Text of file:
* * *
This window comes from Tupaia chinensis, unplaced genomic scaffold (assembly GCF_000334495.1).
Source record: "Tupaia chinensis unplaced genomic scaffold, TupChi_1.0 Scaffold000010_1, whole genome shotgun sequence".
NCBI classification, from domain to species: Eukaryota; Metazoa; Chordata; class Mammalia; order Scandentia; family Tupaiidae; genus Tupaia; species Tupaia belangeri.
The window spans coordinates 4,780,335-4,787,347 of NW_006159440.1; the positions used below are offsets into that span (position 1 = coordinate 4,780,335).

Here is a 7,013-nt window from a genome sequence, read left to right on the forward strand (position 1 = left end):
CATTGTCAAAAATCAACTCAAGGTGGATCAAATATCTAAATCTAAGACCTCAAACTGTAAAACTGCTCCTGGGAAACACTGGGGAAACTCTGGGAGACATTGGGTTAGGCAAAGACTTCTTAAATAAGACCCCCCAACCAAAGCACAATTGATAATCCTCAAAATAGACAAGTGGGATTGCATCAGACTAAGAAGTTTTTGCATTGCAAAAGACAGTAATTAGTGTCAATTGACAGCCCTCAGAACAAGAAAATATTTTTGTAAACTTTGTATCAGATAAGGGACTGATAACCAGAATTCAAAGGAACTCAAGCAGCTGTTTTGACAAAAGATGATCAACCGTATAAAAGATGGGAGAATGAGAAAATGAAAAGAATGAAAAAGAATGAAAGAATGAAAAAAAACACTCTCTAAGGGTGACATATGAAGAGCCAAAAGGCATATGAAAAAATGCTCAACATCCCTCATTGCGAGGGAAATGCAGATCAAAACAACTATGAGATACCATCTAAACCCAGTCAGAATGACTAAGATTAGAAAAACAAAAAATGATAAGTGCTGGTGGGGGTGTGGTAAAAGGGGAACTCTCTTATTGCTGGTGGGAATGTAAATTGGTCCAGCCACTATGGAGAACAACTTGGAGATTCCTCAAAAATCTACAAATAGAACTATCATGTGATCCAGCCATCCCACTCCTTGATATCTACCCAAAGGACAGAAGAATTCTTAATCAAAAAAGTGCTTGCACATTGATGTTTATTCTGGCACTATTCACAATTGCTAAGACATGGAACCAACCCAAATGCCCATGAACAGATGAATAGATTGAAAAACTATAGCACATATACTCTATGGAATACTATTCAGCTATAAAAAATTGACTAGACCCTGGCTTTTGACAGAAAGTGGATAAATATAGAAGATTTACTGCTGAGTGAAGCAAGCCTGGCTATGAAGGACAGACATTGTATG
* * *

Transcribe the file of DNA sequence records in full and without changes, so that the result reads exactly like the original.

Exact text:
This window comes from Tupaia chinensis, unplaced genomic scaffold (assembly GCF_000334495.1).
Source record: "Tupaia chinensis unplaced genomic scaffold, TupChi_1.0 Scaffold000010_1, whole genome shotgun sequence".
NCBI classification, from domain to species: Eukaryota; Metazoa; Chordata; class Mammalia; order Scandentia; family Tupaiidae; genus Tupaia; species Tupaia belangeri.
The window spans coordinates 4,780,335-4,787,347 of NW_006159440.1; the positions used below are offsets into that span (position 1 = coordinate 4,780,335).

Here is a 7,013-nt window from a genome sequence, read left to right on the forward strand (position 1 = left end):
CATTGTCAAAAATCAACTCAAGGTGGATCAAATATCTAAATCTAAGACCTCAAACTGTAAAACTGCTCCTGGGAAACACTGGGGAAACTCTGGGAGACATTGGGTTAGGCAAAGACTTCTTAAATAAGACCCCCCAACCAAAGCACAATTGATAATCCTCAAAATAGACAAGTGGGATTGCATCAGACTAAGAAGTTTTTGCATTGCAAAAGACAGTAATTAGTGTCAATTGACAGCCCTCAGAACAAGAAAATATTTTTGTAAACTTTGTATCAGATAAGGGACTGATAACCAGAATTCAAAGGAACTCAAGCAGCTGTTTTGACAAAAGATGATCAACCGTATAAAAGATGGGAGAATGAGAAAATGAAAAGAATGAAAAAGAATGAAAGAATGAAAAAAAACACTCTCTAAGGGTGACATATGAAGAGCCAAAAGGCATATGAAAAAATGCTCAACATCCCTCATTGCGAGGGAAATGCAGATCAAAACAACTATGAGATACCATCTAAACCCAGTCAGAATGACTAAGATTAGAAAAACAAAAAATGATAAGTGCTGGTGGGGGTGTGGTAAAAGGGGAACTCTCTTATTGCTGGTGGGAATGTAAATTGGTCCAGCCACTATGGAGAACAACTTGGAGATTCCTCAAAAATCTACAAATAGAACTATCATGTGATCCAGCCATCCCACTCCTTGATATCTACCCAAAGGACAGAAGAATTCTTAATCAAAAAAGTGCTTGCACATTGATGTTTATTCTGGCACTATTCACAATTGCTAAGACATGGAACCAACCCAAATGCCCATGAACAGATGAATAGATTGAAAAACTATAGCACATATACTCTATGGAATACTATTCAGCTATAAAAAATTGACTAGACCCTGGCTTTTGACAGAAAGTGGATAAATATAGAAGATTTACTGCTGAGTGAAGCAAGCCTGGCTATGAAGGACAGACATTGTATG